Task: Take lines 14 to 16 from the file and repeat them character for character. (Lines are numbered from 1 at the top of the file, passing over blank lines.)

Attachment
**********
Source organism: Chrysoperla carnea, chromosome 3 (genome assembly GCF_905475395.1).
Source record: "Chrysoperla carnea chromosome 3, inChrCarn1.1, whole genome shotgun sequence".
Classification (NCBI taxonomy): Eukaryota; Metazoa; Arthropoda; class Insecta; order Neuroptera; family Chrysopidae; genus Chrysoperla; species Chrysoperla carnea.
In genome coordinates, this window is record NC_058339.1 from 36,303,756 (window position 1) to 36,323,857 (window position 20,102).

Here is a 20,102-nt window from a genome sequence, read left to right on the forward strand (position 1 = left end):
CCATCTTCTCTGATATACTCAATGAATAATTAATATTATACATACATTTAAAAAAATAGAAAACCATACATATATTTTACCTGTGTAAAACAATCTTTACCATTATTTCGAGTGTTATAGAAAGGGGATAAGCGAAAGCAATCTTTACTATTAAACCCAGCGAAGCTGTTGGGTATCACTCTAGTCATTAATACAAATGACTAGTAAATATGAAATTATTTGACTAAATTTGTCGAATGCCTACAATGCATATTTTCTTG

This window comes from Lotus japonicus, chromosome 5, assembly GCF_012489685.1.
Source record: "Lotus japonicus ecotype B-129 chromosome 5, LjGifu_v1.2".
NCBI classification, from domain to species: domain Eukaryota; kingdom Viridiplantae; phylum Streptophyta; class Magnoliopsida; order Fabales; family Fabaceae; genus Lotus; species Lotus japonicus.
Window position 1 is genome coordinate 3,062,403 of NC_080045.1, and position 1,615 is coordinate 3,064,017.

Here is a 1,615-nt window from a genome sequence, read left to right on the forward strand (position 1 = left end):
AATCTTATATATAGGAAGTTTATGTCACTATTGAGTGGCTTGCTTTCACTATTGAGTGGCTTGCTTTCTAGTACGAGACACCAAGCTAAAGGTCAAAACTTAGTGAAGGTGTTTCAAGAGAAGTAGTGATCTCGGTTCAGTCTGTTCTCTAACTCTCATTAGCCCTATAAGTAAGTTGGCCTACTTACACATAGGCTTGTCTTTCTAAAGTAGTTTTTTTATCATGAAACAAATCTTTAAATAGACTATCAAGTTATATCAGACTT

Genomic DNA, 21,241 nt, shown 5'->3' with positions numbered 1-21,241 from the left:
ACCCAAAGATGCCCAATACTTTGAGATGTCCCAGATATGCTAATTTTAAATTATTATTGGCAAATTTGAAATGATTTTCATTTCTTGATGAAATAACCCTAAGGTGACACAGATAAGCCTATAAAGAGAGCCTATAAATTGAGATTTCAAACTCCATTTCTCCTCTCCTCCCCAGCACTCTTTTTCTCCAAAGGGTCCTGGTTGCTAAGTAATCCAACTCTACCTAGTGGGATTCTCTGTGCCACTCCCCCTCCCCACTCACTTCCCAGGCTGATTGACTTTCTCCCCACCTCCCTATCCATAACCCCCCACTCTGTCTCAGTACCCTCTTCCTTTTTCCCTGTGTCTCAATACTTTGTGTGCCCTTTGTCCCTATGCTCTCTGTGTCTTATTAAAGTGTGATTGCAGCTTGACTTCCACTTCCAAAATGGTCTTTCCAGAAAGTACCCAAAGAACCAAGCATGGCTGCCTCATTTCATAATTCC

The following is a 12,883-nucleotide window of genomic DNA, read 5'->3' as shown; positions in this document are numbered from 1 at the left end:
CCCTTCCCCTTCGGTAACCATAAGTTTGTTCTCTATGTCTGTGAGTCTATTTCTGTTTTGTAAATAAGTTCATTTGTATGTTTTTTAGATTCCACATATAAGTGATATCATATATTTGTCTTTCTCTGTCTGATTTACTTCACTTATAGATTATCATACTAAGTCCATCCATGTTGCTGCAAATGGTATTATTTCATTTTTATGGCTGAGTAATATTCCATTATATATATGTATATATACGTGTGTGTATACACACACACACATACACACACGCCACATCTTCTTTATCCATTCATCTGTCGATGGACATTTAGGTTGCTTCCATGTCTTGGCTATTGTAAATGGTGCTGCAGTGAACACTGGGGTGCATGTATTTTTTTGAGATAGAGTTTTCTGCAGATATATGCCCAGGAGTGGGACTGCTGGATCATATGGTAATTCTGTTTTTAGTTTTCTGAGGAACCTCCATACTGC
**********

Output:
ACCCAAAGATGCCCAATACTTTGAGATGTCCCAGATATGCTAATTTTAAATTATTATTGGCAAATTTGAAATGATTTTCATTTCTTGATGAAATAACCCTAAGGTGACACAGATAAGCCTATAAAGAGAGCCTATAAATTGAGATTTCAAACTCCATTTCTCCTCTCCTCCCCAGCACTCTTTTTCTCCAAAGGGTCCTGGTTGCTAAGTAATCCAACTCTACCTAGTGGGATTCTCTGTGCCACTCCCCCTCCCCACTCACTTCCCAGGCTGATTGACTTTCTCCCCACCTCCCTATCCATAACCCCCCACTCTGTCTCAGTACCCTCTTCCTTTTTCCCTGTGTCTCAATACTTTGTGTGCCCTTTGTCCCTATGCTCTCTGTGTCTTATTAAAGTGTGATTGCAGCTTGACTTCCACTTCCAAAATGGTCTTTCCAGAAAGTACCCAAAGAACCAAGCATGGCTGCCTCATTTCATAATTCC

The following is a 12,883-nucleotide window of genomic DNA, read 5'->3' as shown; positions in this document are numbered from 1 at the left end:
CCCTTCCCCTTCGGTAACCATAAGTTTGTTCTCTATGTCTGTGAGTCTATTTCTGTTTTGTAAATAAGTTCATTTGTATGTTTTTTAGATTCCACATATAAGTGATATCATATATTTGTCTTTCTCTGTCTGATTTACTTCACTTATAGATTATCATACTAAGTCCATCCATGTTGCTGCAAATGGTATTATTTCATTTTTATGGCTGAGTAATATTCCATTATATATATGTATATATACGTGTGTGTATACACACACACACATACACACACGCCACATCTTCTTTATCCATTCATCTGTCGATGGACATTTAGGTTGCTTCCATGTCTTGGCTATTGTAAATGGTGCTGCAGTGAACACTGGGGTGCATGTATTTTTTTGAGATAGAGTTTTCTGCAGATATATGCCCAGGAGTGGGACTGCTGGATCATATGGTAATTCTGTTTTTAGTTTTCTGAGGAACCTCCATACTGC